(PRWEB) December 12, 2009
Alex Fullick is a man on a mission. He's a man with a passion for business life, business culture and business success - and he wants to ensure that businesses, big and small, have plans in place to see them through times of crisis and disaster, which will inevitably come their way.
Fullick is a strong proponent and ardent advocate of a process and a creed known as Business Continuity Management (BCM). He wants men and women in the business world to come to an understanding that their enterprises are not bullet-proof; sooner or later, their companies will run into trouble - and Fullick wants them to be prepared for it. He wants to offer them an insurance program - he wants them to understand the value in a business safety net.
Fullick, who has been a BCM professional for the past 15 years, is the founding director of StoneRoad, a consultancy and training company based in Guelph, Ontario. His first published book, aptly entitled Heads in the Sand: What Stops Corporations from Seeing Business Continuity as a Social Responsibility, is now in release.
Heads in the Sand tackles a subject - Crisis Leadership - that many business leaders might prefer to ignore or put on the back-burner. Fullick uses real-life examples to make his point, discussing crisis-styled issues ranging from corporate misbehaviour (Enron and WorldCom, to cite two examples) to the impact of a potential terrorist attack or a hugely damaging man-made disaster such as the Exxon Valdez oil spill off Alaska. Fullick also discusses the matter of public perception as it relates to BCM and crisis control, citing the hugely negative recent example of the leaders of the U.S. Big 3 automakers pleading for a government bailout, while showing up for U.S. Senate hearings in private corporate jets.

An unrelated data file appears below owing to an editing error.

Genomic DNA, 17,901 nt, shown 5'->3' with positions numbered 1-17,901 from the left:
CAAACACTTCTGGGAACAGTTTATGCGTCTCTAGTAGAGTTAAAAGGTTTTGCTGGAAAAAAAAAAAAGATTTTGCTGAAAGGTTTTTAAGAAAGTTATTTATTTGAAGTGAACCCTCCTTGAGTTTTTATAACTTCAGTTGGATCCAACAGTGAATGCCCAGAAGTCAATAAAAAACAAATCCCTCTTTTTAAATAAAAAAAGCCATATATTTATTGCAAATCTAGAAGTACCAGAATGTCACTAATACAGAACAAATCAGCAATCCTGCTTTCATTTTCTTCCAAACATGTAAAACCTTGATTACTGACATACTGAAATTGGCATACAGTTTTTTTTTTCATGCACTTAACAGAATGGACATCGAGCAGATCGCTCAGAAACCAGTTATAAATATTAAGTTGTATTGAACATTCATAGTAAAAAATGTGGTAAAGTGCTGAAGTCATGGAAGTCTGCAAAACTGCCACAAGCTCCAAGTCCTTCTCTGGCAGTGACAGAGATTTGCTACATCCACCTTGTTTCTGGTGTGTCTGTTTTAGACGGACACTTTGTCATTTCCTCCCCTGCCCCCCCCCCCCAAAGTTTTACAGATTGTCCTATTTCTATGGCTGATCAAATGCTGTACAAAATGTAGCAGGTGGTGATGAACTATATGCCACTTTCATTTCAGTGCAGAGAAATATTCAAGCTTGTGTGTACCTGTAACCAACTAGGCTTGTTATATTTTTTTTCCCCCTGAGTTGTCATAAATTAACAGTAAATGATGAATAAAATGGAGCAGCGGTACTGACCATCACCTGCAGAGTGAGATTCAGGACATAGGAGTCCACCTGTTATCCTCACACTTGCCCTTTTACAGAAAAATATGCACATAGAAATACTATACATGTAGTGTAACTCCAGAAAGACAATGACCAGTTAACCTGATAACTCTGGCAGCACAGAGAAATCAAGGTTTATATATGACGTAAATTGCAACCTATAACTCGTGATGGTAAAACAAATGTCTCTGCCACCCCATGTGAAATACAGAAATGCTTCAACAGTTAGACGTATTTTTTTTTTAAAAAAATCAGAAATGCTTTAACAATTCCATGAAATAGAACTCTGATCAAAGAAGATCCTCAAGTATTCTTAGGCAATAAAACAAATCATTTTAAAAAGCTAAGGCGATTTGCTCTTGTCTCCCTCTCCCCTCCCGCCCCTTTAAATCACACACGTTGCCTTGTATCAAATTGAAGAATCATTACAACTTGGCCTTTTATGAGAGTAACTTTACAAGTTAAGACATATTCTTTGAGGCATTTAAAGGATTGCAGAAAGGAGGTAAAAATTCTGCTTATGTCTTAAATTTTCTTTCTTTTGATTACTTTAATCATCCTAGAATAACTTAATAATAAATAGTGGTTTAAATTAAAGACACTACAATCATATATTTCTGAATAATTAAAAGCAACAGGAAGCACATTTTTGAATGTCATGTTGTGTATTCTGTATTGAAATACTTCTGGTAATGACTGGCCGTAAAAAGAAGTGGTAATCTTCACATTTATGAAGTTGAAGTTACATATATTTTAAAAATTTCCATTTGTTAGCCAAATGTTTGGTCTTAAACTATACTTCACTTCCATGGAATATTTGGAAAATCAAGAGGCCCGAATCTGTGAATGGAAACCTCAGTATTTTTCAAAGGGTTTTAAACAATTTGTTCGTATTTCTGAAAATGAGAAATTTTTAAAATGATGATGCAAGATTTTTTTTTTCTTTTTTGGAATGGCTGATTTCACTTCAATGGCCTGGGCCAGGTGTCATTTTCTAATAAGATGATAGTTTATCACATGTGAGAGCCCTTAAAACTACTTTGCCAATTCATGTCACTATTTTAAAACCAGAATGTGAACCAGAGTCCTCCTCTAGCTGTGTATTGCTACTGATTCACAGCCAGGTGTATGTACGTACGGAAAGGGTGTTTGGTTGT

Heads in the Sand offers examples of first-rate leadership: Winston Churchill's commitment to British triumph in the Second World War; Michael McCain's public visibility and acceptance of responsibility in his company's Ontario-based tainted-meat crisis in 2008; James Burke and his tough decision-making as he led Johnson & Johnson through the deadly Tylenol affair in 1982. By way of balance, Fullick also cites instances where leadership and appropriate decision-making were lacking: the Sunrise Propane explosion in Toronto in 20008; the Snow Brand poisoned-milk crisis in Japan in 2000; and, perhaps the ultimate in corporate misdirection, the Exxon Valdez oil-spill scandal of 1989.
Heads in the Sand should be required reading for corporate executives. Fullick argues persuasively that responsible corporate crisis-management behaviour goes a long way toward maintaining - and in some cases, rebuilding - a company's brand and public image. The flip side of that coin is simply that irresponsible behaviour reaps its own negative rewards. In the end, it's all about leadership, it's all about people - and it's all about doing the right thing at the right time.
Heads in the Sand
What Stops Corporations from Seeing Business Continuity as a Social Responsibility
by A. Alex Fullick
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